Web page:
Getting the crisp lines ended up being quite easy if not a little nerve wracking at first. I had read some time ago about using an acrylic medium to "seal" the edge of the tape to the surface of the canvas. By laying down the medium first and allowing it to dry, a barrier is created between the edge of the tape and the canvas and in theory, paint shouldn't "bleed" underneath that seal. The method works very well, say about 95% or better, so long as you are patient and let both the medium and the paint dry. The medium doesn't take long to dry but the paint is another matter. Acrylic is dry to the touch quite quickly but even though it feels dry, it is still "curing." Allowing about an hour for the acrylic to set up seems pretty reliable. Once the time is up you pull off the tape carefully and slowly. I pulled in both directions, towards the new paint and away from the new paint. I didn't quite detect a difference in results though I read that the tape should be pulled towards the newly painted color.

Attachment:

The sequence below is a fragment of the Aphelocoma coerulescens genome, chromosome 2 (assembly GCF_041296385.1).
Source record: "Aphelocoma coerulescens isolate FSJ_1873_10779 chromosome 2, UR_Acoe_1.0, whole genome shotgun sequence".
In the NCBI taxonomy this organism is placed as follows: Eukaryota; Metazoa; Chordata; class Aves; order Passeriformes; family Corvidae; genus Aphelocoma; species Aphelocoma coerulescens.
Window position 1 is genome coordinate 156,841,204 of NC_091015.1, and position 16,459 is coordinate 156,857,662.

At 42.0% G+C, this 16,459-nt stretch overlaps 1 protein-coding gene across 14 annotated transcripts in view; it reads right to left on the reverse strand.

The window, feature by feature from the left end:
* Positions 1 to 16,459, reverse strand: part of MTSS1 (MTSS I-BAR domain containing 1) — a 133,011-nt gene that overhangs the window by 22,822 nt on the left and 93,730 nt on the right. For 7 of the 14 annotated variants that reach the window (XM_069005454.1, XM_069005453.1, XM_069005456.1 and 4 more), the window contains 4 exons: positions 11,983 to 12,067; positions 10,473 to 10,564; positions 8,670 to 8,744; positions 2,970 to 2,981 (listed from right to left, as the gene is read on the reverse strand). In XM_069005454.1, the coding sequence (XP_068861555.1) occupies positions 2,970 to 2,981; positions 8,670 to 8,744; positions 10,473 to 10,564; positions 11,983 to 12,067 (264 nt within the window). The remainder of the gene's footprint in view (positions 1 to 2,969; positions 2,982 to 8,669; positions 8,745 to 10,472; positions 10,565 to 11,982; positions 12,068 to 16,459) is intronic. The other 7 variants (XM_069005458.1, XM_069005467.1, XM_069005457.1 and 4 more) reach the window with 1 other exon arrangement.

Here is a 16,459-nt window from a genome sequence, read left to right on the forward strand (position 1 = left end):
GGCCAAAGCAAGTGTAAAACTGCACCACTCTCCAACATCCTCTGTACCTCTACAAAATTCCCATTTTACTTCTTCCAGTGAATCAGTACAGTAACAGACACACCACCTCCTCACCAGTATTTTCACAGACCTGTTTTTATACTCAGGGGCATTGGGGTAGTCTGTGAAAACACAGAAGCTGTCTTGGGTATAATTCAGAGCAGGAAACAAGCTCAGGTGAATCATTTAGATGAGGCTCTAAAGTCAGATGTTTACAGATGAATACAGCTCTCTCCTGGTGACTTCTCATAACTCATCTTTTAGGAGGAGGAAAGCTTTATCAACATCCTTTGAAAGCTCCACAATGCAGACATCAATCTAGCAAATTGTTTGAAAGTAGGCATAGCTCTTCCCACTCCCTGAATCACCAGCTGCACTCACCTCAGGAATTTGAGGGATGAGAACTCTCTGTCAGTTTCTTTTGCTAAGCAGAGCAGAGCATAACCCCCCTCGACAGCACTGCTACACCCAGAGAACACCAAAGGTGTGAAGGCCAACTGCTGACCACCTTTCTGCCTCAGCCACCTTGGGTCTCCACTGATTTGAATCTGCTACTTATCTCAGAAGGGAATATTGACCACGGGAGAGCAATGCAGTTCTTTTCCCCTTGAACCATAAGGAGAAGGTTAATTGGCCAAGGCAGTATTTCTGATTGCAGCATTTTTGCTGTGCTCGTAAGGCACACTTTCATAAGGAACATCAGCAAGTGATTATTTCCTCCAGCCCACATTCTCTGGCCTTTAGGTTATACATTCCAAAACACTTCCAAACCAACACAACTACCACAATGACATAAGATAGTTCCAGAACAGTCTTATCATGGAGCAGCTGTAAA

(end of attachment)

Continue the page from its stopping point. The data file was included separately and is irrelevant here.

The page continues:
It's a lot of technical stuff and boring if you aren't in to acrylics but honestly, the solutions that I employed have made a world of difference to me. I actually really like the orderly nature of taping and sealing, having to wait, painting and having to wait some more. The whole process slows you down, which is good, but also forces you to really know your medium well. Knowing how acrylics work, what their properties are, and all of the different variables is really helpful.

Alright, enough of that! I have another design in mind and have my canvas prepped. No colors have solidified in my mind just yet but I will be working on that shortly. Hope everyone is having a good week so far. Thanks for reading and commenting.
Libby